Distribution by Scientific Domains
Distribution within Medical Sciences

Kinds of Files

  • area resource file
  • case file
  • claim file
  • clinical file
  • data file
  • enrollment file
  • hedström file
  • hospital file
  • input file
  • k-flex file
  • k-type file
  • medical file
  • patient file
  • personal file
  • resource file

  • Terms modified by Files

  • file data
  • file format
  • file review
  • file size
  • file transfer

  • Selected Abstracts


    First page of article [source]

    Rank and File: Assessing research quality in Australia

    Linda J. Graham
    Abstract In this paper, the author describes recent developments in the assessment of research activity and publication in Australia. Of particular interest to readers will be the move to rank academic journals. EPAT received the highest possible ranking, however the process is far from complete. Some implications for the field, for this journal and particularly, for the educational foundations are discussed. [source]

    Interregional comparisons of sediment microbial respiration in streams

    FRESHWATER BIOLOGY, Issue 2 2000
    B. H. Hill
    Summary 1The rate of microbial respiration on fine-grained stream sediments was measured at 371 first to fourth-order streams in the Central Appalachian region (Maryland, Pennsylvania, Virginia, and West Virginia), Southern Rocky Mountains (Colorado), and California's Central Valley in 1994 and 1995. 2Study streams were randomly selected from the United States Environmental Protection Agency's (USEPA) River Reach File (RF3) using the sample design developed by USEPA's Environmental Monitoring and Assessment Program (EMAP). 3Respiration rate ranged from 0 to 0.621 g O2 g -1 AFDM h -1 in Central Appalachian streams, 0-0.254 g O2 g -1 AFDM h -1 in Rocky Mountain streams, and 0-0.436 g O2 g -1 AFDM h -1 in Central Valley streams. 4Respiration was significantly lower in Southern Rocky Mountain streams and in cold water streams (< 15 °C) of the Central Appalachians. 5Within a defined index period, respiration was not significantly different between years, and was significantly correlated with stream temperature and chemistry (DOC, total N, total P, K, Cl, and alkalinity). 6The uniformity of respiration estimates among the three study regions suggests that sediment microbial respiration may be collected at any number of scales above the site-level for reliable prediction of respiration patterns at larger spatial scales. [source]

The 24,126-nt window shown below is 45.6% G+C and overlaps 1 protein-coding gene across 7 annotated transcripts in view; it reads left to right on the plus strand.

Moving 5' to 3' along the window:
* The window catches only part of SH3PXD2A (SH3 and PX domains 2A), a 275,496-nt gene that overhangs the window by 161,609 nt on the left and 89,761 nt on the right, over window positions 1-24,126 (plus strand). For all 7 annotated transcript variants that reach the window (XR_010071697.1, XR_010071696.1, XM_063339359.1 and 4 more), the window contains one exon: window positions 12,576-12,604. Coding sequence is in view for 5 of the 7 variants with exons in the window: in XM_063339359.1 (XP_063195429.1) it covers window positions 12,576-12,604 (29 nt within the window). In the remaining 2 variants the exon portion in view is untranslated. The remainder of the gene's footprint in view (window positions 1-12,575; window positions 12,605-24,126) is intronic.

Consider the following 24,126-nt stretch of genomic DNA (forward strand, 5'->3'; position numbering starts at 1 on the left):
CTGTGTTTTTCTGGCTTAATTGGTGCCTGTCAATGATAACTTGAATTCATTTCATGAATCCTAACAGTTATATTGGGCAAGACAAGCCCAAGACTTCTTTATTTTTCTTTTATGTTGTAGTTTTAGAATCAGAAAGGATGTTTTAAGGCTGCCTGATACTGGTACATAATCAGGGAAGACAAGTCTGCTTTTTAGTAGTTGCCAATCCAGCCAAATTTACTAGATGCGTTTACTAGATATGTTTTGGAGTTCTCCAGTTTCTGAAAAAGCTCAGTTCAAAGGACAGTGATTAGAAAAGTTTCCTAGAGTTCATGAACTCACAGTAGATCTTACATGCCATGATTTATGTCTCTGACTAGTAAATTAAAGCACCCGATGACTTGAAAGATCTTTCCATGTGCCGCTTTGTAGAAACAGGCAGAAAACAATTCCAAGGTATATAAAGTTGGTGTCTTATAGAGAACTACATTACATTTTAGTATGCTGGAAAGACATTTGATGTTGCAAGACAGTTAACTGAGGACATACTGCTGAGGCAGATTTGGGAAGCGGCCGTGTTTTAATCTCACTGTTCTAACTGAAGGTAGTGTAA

Reading and Writing the Stasi File: on the Uses and Abuses of The File as (auto)biography

    Alison Lewis
    The opening of the Stasi files in 1992, made possible by the Stasi Documents Legislation, was an important symbolic act of reconciliation between victims and perpetrators. For victims, reading their file provided a means of re-appropriating stolen aspects of their lives and rewriting their life histories. This article argues that the Stasi file itself can be viewed as a form of hostile biography, authored by an oppressive state apparatus, that constituted in GDR times an all-powerful written ,technology of power'. The analogy of secret police files to literary genres enables us to pose a number of questions about the current uses to which the files are being put by victims and perpetrators. Are victims and perpetrators making similar use of their Stasi file in the writing of their autobiographies? What happens when the secret police file is removed from its original bureaucratic context and ,regime of truth' and starts to circulate as literary artefact in new contexts, for instance, as part of victims' and perpetrators' autobiographies? How is the value of the Stasi file now being judged? Is the file being used principally in the services of truth and reconciliation, as originally intended in the legislation, or does it now circulate in ,regimes of value' that place a higher premium on accounts of perpetrators, as can be witnessed in the publication of the fictitious ,autobiography' of the notorious secret police informer, Sascha Anderson? [source]

    A re-examination of distance as a proxy for severity of illness and the implications for differences in utilization by race/ethnicity ,,

    HEALTH ECONOMICS, Issue 7 2007
    Jayasree Basu
    Abstract The study analyzes the hospitalization patterns of elderly residents to examine whether the relation between distant travel and severity of illness is uniform across racial/ethnic subgroups. A hypothesis is made that severity thresholds could be higher for minorities than whites. Hospital discharge data from the Healthcare Cost and Utilization Project (HCUP-SID) of the Agency for Health Care Research and Quality for New York residents is used, with a link to the Area Resource File and American Hospital Association's survey files. Logistic models compare the association of distant admission with severity corresponding to each local threshold level, race, and type of hospital admission. The study uses four discrete distance thresholds in contrast to recent work. Also, an examination of severity thresholds for distant travel for different types of admission may clarify different sources of disparities in health care utilization. The findings indicate that minorities are likely to have higher severity thresholds than whites in seeking distant hospital care, although these conclusions depend on the type of condition. The study results imply that if costly elective services were regionalized to get the advantages of high volume for both cost and quality of care, some extra effort at outreach may be desirable to reduce disparities in appropriate care. Published in 2006 by John Wiley & Sons, Ltd. [source]